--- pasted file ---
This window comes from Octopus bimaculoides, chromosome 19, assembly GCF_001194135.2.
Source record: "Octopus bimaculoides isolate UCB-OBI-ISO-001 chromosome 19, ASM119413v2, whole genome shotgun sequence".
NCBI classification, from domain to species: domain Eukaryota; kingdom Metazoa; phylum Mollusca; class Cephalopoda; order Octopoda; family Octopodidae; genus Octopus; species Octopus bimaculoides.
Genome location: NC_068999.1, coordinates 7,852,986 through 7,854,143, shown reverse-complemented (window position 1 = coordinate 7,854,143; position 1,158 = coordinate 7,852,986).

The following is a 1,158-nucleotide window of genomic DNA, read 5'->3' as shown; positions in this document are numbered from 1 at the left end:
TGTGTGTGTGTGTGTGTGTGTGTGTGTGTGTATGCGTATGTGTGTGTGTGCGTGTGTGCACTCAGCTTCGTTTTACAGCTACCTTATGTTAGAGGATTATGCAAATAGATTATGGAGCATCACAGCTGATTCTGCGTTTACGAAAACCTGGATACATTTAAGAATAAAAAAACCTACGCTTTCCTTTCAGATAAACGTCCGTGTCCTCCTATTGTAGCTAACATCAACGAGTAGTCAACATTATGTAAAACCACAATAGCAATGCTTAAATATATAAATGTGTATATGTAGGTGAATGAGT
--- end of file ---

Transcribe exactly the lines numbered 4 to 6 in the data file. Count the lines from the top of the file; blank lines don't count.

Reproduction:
Genome location: NC_068999.1, coordinates 7,852,986 through 7,854,143, shown reverse-complemented (window position 1 = coordinate 7,854,143; position 1,158 = coordinate 7,852,986).

The following is a 1,158-nucleotide window of genomic DNA, read 5'->3' as shown; positions in this document are numbered from 1 at the left end:
TGTGTGTGTGTGTGTGTGTGTGTGTGTGTGTATGCGTATGTGTGTGTGTGCGTGTGTGCACTCAGCTTCGTTTTACAGCTACCTTATGTTAGAGGATTATGCAAATAGATTATGGAGCATCACAGCTGATTCTGCGTTTACGAAAACCTGGATACATTTAAGAATAAAAAAACCTACGCTTTCCTTTCAGATAAACGTCCGTGTCCTCCTATTGTAGCTAACATCAACGAGTAGTCAACATTATGTAAAACCACAATAGCAATGCTTAAATATATAAATGTGTATATGTAGGTGAATGAGT